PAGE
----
Tue 21st Oct 2014 | Last updated: Tue 21st Oct 2014 at 16:13pm

Facebook Logo Twitter Logo RSS Logo
Hot Topics

Comment & Blogs

Who cares about the consequences of gay marriage?

The problem with same-sex marriage legislation is that it wishes to bring into reality something that cannot exist

By on Monday, 5 March 2012

Who cares about the consequences of gay marriage?

People often ask the sort of question that goes like this: “Why don’t the bishops speak out about X?” where X is the great topic of the day. Well, they often do (not everyone listens) and they have certainly done so about the question of the proposed legalisation of homosexual marriage. Cardinal Keith O’Brien has spoken, and if you have not yet read what he has said, you can read it here.

Cardinal O’Brien is the senior Catholic in Great Britain, so you cannot get a more authoritative statement than this.

What struck me about the Cardinal’s article is the way he homes in on the philosophical underpinning of the proposed change to the law. He calls it an attempt to “redefine reality”, and so it is. Marriage as currently understood was not invented by any government, but precedes the invention of government; it is surely the oldest human institution there is; now a government, ours, is proposing to change the meaning of marriage. The government seems to believe that it has the power to redefine marriage – but how can it?

What this opens up, or rather should open up, for the present age is not really interested in metaphysical matters, is the question of the relationship between the human will and the world we live in. Certain things lie beyond our powers. I may not wish to die, I may deny that death exists, I may call it something else, but I will surely die. Death is a reality that no human decree can stay; so is old age; so are the basic laws of economics, or the laws of physics. No one, not even parliament, can decree that up shall henceforth be down, and down up.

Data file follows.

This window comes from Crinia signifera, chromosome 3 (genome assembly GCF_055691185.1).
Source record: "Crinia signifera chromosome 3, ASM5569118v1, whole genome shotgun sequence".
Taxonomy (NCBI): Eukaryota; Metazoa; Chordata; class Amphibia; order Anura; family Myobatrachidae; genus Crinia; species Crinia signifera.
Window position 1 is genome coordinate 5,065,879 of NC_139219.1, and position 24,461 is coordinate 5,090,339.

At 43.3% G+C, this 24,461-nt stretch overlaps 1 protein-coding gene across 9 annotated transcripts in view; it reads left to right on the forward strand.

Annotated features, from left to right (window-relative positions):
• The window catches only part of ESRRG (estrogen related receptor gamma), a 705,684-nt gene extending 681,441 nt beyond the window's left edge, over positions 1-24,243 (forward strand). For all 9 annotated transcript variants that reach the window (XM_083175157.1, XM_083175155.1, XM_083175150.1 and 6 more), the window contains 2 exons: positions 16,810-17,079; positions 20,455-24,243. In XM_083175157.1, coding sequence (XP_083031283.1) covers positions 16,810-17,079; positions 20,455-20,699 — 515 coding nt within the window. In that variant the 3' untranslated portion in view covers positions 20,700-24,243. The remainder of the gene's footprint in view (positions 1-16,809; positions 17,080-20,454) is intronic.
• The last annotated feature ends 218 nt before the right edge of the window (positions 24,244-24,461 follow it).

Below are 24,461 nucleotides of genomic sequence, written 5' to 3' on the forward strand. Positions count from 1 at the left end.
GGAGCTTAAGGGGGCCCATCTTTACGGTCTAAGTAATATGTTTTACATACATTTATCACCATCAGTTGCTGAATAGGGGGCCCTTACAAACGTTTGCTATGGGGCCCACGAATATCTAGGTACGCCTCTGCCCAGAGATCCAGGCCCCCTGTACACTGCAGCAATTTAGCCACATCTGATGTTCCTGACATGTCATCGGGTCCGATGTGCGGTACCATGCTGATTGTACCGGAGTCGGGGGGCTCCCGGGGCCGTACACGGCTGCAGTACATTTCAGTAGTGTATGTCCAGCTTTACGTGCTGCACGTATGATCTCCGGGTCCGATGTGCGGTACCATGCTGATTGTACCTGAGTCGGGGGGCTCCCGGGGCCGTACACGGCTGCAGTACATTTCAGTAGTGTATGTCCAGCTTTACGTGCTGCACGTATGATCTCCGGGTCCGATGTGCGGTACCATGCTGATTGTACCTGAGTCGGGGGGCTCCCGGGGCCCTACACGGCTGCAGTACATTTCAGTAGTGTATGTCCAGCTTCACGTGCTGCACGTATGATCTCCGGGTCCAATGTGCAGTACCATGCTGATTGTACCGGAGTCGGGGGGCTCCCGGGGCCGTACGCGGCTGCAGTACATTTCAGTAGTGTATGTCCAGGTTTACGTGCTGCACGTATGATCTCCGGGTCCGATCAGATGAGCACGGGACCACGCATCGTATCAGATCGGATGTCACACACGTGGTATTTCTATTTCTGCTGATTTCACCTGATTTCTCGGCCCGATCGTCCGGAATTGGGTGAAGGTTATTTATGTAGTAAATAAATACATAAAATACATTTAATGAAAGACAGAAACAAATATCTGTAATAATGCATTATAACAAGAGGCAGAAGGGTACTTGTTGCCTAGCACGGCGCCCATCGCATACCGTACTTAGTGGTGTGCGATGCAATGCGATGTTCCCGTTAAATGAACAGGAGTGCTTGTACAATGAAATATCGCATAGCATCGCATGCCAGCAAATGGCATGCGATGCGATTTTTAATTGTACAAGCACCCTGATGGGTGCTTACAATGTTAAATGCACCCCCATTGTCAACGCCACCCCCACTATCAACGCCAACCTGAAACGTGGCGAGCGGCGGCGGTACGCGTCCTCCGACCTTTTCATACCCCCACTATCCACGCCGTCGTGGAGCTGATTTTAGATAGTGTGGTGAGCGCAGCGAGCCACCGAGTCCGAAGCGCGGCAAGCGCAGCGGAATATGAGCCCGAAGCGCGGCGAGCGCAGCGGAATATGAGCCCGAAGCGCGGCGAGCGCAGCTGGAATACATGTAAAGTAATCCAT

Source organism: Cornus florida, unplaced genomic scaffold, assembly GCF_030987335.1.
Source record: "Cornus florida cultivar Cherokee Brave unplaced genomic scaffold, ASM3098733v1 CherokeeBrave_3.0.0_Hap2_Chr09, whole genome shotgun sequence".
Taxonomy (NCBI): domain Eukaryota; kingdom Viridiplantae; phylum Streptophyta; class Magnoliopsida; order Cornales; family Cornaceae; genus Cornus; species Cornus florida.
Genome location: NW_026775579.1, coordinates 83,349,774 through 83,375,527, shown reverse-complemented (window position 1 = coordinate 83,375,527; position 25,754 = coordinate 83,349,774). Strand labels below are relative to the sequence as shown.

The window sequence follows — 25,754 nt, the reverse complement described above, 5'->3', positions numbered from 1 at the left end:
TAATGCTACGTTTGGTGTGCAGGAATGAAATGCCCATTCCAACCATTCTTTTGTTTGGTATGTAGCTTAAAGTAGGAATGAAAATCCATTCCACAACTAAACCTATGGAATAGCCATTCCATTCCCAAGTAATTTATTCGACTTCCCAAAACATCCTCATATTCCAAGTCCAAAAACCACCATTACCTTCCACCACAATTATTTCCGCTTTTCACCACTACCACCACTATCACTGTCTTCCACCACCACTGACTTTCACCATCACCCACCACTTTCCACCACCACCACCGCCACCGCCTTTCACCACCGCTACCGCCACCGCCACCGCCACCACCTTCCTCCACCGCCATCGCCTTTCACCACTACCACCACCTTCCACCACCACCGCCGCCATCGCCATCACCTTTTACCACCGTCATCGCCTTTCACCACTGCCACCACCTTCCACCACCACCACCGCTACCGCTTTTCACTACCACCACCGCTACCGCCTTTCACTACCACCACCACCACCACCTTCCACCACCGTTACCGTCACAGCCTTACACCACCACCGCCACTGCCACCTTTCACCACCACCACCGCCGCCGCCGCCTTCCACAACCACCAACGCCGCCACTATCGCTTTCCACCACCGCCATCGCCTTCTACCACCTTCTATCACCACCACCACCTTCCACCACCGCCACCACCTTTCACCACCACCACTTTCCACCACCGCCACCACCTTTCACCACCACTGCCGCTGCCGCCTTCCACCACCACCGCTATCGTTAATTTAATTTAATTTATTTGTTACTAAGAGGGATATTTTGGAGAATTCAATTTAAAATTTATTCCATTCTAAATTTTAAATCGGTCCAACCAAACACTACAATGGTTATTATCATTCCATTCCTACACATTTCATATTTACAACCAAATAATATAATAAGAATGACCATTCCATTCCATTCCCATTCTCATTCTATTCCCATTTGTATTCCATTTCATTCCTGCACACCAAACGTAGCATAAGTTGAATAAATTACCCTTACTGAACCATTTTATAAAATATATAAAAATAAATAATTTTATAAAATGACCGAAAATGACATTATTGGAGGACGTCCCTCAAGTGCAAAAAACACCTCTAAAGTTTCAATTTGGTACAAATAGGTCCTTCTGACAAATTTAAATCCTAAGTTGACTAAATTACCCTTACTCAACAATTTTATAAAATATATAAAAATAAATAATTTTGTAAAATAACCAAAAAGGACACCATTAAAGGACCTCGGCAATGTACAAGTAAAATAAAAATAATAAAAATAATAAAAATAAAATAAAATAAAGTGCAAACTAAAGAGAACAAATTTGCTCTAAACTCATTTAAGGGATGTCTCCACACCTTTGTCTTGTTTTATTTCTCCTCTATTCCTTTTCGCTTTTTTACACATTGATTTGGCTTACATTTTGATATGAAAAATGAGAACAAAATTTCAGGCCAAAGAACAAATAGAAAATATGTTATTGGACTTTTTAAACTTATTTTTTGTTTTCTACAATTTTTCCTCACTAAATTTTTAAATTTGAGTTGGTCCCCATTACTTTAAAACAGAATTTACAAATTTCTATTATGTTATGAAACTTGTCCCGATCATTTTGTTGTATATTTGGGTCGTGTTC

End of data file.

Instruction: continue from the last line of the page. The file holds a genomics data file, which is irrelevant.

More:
A parliament could legislate that we should all drive on the left hand side, or the right hand side, as appropriate. Some countries have changed from one side to the other: but what side of the road you drive on is purely a matter of convention, human convention. Is what marriage is also purely conventional, in other words, whatever we decide it shall be? Our parliamentarians seem to think so, but on this matter they surely cannot be right. Even after any such proposed legislation becomes law, reality will be the same, nothing will have changed.

Natural law precedes human positive law, as some would put it. Human positive law cannot change natural law.

Incidentally, I am not particularly interested in the possible effects such legislation might have. My objections to such legislation are not consequentialist, but rather essentialist. It is not that I think that such legislation will have bad effects, though it may well do (who can predict the future?), it is rather that I think that such legislation wishes to bring into reality something that cannot of its nature exist.

One last point: Cardinal O’Brien’s article has aroused a predictable reaction. He wants to keep the status quo, as do I. He is accused by many commentators of being motivated by hatred. I see no evidence for this. As for myself, I do not hate anyone.

  • Honeybadger

    Oh, but you have given a reply, plankton!

    And what a reply you gave!

    A classic!

    You were unable to give a reasonable, civil answer to my statements because. they. are.based. on. TRUTH!!!

    And if the truth is bitter and the truth smarts, your reply and invalidation of my character in your last post is just what I expected!